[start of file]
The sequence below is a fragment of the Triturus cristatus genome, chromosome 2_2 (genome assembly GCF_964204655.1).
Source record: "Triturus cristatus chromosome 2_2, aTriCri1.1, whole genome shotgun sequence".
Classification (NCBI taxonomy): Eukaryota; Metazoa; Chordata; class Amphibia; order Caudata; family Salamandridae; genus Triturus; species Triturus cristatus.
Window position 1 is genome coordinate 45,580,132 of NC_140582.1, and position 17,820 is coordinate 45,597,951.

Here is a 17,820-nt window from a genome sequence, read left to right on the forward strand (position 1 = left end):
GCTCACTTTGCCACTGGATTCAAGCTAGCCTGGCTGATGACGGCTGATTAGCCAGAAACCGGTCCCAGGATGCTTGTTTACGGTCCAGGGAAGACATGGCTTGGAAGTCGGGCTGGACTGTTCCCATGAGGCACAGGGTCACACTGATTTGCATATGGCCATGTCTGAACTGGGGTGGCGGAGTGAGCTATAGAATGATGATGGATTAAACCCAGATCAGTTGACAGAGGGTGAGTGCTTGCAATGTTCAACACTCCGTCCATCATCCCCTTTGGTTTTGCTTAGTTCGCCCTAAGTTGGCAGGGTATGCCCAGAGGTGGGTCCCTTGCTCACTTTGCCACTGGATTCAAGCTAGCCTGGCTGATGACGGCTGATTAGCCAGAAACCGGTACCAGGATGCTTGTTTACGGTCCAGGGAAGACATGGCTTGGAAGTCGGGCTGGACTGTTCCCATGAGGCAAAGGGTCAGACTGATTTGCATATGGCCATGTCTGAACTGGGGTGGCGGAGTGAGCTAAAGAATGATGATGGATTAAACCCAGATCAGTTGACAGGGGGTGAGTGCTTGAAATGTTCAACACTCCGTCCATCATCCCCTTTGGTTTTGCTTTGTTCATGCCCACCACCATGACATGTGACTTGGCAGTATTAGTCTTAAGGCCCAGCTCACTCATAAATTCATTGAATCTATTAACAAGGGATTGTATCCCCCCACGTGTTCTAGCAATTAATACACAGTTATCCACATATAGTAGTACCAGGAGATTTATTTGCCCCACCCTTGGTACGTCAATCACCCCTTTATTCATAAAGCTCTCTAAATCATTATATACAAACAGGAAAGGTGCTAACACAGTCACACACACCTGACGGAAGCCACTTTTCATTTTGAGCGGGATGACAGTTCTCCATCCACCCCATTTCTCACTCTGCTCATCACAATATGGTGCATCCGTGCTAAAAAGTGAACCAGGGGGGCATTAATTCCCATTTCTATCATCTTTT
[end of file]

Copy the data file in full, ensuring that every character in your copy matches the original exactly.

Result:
The sequence below is a fragment of the Triturus cristatus genome, chromosome 2_2 (genome assembly GCF_964204655.1).
Source record: "Triturus cristatus chromosome 2_2, aTriCri1.1, whole genome shotgun sequence".
Classification (NCBI taxonomy): Eukaryota; Metazoa; Chordata; class Amphibia; order Caudata; family Salamandridae; genus Triturus; species Triturus cristatus.
Window position 1 is genome coordinate 45,580,132 of NC_140582.1, and position 17,820 is coordinate 45,597,951.

Here is a 17,820-nt window from a genome sequence, read left to right on the forward strand (position 1 = left end):
GCTCACTTTGCCACTGGATTCAAGCTAGCCTGGCTGATGACGGCTGATTAGCCAGAAACCGGTCCCAGGATGCTTGTTTACGGTCCAGGGAAGACATGGCTTGGAAGTCGGGCTGGACTGTTCCCATGAGGCACAGGGTCACACTGATTTGCATATGGCCATGTCTGAACTGGGGTGGCGGAGTGAGCTATAGAATGATGATGGATTAAACCCAGATCAGTTGACAGAGGGTGAGTGCTTGCAATGTTCAACACTCCGTCCATCATCCCCTTTGGTTTTGCTTAGTTCGCCCTAAGTTGGCAGGGTATGCCCAGAGGTGGGTCCCTTGCTCACTTTGCCACTGGATTCAAGCTAGCCTGGCTGATGACGGCTGATTAGCCAGAAACCGGTACCAGGATGCTTGTTTACGGTCCAGGGAAGACATGGCTTGGAAGTCGGGCTGGACTGTTCCCATGAGGCAAAGGGTCAGACTGATTTGCATATGGCCATGTCTGAACTGGGGTGGCGGAGTGAGCTAAAGAATGATGATGGATTAAACCCAGATCAGTTGACAGGGGGTGAGTGCTTGAAATGTTCAACACTCCGTCCATCATCCCCTTTGGTTTTGCTTTGTTCATGCCCACCACCATGACATGTGACTTGGCAGTATTAGTCTTAAGGCCCAGCTCACTCATAAATTCATTGAATCTATTAACAAGGGATTGTATCCCCCCACGTGTTCTAGCAATTAATACACAGTTATCCACATATAGTAGTACCAGGAGATTTATTTGCCCCACCCTTGGTACGTCAATCACCCCTTTATTCATAAAGCTCTCTAAATCATTATATACAAACAGGAAAGGTGCTAACACAGTCACACACACCTGACGGAAGCCACTTTTCATTTTGAGCGGGATGACAGTTCTCCATCCACCCCATTTCTCACTCTGCTCATCACAATATGGTGCATCCGTGCTAAAAAGTGAACCAGGGGGGCATTAATTCCCATTTCTATCATCTTTT